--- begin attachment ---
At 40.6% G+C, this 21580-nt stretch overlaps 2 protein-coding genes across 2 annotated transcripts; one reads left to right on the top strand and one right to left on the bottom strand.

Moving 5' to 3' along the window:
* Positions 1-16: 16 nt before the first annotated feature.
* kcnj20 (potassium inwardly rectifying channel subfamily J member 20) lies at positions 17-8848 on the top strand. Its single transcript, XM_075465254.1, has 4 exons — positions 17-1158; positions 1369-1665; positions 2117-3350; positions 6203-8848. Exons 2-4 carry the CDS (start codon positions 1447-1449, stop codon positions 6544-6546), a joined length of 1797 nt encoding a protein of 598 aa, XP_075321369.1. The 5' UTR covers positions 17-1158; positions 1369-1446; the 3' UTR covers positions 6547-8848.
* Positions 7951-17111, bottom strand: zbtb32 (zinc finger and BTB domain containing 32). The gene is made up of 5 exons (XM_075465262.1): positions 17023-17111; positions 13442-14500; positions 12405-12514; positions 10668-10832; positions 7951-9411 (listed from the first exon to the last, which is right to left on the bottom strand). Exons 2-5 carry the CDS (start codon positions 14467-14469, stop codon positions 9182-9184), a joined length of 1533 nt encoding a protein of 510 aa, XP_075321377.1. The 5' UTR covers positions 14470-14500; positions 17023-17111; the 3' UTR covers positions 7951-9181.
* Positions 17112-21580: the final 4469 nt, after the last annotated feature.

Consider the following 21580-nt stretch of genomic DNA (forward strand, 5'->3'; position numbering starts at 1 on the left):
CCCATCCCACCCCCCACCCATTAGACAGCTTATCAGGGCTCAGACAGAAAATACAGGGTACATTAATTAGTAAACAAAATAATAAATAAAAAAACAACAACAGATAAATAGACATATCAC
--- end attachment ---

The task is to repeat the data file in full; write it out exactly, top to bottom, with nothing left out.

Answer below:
At 40.6% G+C, this 21580-nt stretch overlaps 2 protein-coding genes across 2 annotated transcripts; one reads left to right on the top strand and one right to left on the bottom strand.

Moving 5' to 3' along the window:
* Positions 1-16: 16 nt before the first annotated feature.
* kcnj20 (potassium inwardly rectifying channel subfamily J member 20) lies at positions 17-8848 on the top strand. Its single transcript, XM_075465254.1, has 4 exons — positions 17-1158; positions 1369-1665; positions 2117-3350; positions 6203-8848. Exons 2-4 carry the CDS (start codon positions 1447-1449, stop codon positions 6544-6546), a joined length of 1797 nt encoding a protein of 598 aa, XP_075321369.1. The 5' UTR covers positions 17-1158; positions 1369-1446; the 3' UTR covers positions 6547-8848.
* Positions 7951-17111, bottom strand: zbtb32 (zinc finger and BTB domain containing 32). The gene is made up of 5 exons (XM_075465262.1): positions 17023-17111; positions 13442-14500; positions 12405-12514; positions 10668-10832; positions 7951-9411 (listed from the first exon to the last, which is right to left on the bottom strand). Exons 2-5 carry the CDS (start codon positions 14467-14469, stop codon positions 9182-9184), a joined length of 1533 nt encoding a protein of 510 aa, XP_075321377.1. The 5' UTR covers positions 14470-14500; positions 17023-17111; the 3' UTR covers positions 7951-9181.
* Positions 17112-21580: the final 4469 nt, after the last annotated feature.

Consider the following 21580-nt stretch of genomic DNA (forward strand, 5'->3'; position numbering starts at 1 on the left):
CCCATCCCACCCCCCACCCATTAGACAGCTTATCAGGGCTCAGACAGAAAATACAGGGTACATTAATTAGTAAACAAAATAATAAATAAAAAAACAACAACAGATAAATAGACATATCAC